Rage is on the rise, and the pressures of modern life can provoke us into self-righteous fury. What’s behind this anger – and how do we bring it under control?
Your train was 10 minutes late due to ‘leaves on the line’. You had to stand throughout the journey, wedged between a man who’d clearly never heard of deodorant and a teenager whose iPod earphones were best described as ‘inadequate’. The queue at the coffee shop was snaking out the door. Your cappuccino was lukewarm. And now your computer has decided to make unsolicited system updates before you can access any of your work. Angry? You’re livid. And it’s not even 9.30am.
Modern life is full of annoyances. And rather than maintaining perspective and accepting these minor inconveniences for what they are, many of us appear to be getting angrier. The chief offenders? Queue-jumpers, lane-hoggers, call centers, crowds, cancellations, traffic jams, slow service, temperamental technology… the list is endless. Indeed, only one per cent of people have never felt frustrated when dealing with call centers, according to a YouGov survey. And researchers at the University of Bolton found that 54 per cent of us have verbally abused our computers when they don’t perform as we think they should – 40 per cent have even resorted to physical violence!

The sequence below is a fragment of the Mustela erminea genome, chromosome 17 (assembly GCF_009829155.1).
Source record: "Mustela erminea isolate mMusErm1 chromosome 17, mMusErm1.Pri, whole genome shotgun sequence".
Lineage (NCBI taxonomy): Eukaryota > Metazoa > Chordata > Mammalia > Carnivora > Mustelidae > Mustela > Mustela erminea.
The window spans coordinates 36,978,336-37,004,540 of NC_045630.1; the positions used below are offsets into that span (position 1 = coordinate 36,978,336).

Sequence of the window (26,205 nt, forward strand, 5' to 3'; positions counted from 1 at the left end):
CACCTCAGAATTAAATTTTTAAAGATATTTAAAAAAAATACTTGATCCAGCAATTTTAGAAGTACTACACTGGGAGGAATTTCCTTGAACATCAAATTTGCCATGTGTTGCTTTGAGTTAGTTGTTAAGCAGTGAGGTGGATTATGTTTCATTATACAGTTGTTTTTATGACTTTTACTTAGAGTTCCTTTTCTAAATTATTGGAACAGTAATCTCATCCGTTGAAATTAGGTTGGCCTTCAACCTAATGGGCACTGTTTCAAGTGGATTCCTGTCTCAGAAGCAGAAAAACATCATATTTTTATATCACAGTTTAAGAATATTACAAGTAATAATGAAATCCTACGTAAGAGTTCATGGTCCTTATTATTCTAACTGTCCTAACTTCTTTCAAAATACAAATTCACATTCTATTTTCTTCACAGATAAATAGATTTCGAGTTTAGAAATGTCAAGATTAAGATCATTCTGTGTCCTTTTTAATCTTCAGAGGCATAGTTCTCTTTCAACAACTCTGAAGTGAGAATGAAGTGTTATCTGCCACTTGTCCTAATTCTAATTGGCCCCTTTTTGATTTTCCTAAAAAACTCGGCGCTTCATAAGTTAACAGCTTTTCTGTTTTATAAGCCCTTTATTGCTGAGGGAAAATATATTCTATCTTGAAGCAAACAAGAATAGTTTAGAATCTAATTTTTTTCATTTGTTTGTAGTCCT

Rage is on the rise, and the pressures of modern life can provoke us into self-righteous fury.
Why get upset?
So is life genuinely more infuriating than it was decades ago? Or are we just finding it more difficult to keep our feelings under control? One theory is we’re too mollycoddled nowadays. According to psychologist Dr. Sandi Mann from the University of Lancaster, our ancestors relied on anger to help them survive. ‘If they’d been too laid-back about others stealing their food, or predators trying to kill them, they wouldn’t have taken sufficient preventive action,’ she wrote in a recent Reader’s Digest article. Dr. Mann believes this anger is still hard-wired into our brains. However, because we no longer need it for survival, we now tend to channel our rage at trivialities.
For others, however, this red mist is a result of modern life. ‘The constant flow of little problems and trifling issues can pile up and stop us catching our breath,’ says clinical psychotherapist Terri Bodell. ‘As a result, the body becomes toxic, and all kinds of stress related symptoms occur, which can have physical, mental and emotional consequences. After a while, you can reach emotional overload and literally blow your top at the smallest thing. And once you’re on that roller-coaster of rage, the slightest problem can set you off again and again.’
Another theory? The rise of social media means we now have an instant outlet for our indignation. ‘You can now immediately show your discontent on Twitter, Facebook and Trip Advisor, for example,’ says personal development specialist Jane C Woods. ‘Little more than a decade ago, you’d have had to make a phone call, write a letter or vent to a friend. But now, we can see other people’s anger, even when we don’t know them. And if I see a Tweet about awful service somewhere, I may as well join in with my own account. The result? More visible anger!
The constant flow of little problems and trifling issues can pile up and stop us catching our breath
‘Rage is also a natural response to change which is beyond our control. It may be that in the current economic climate, people feel less in control of their lives, so anger is surfacing more often and being misdirected.’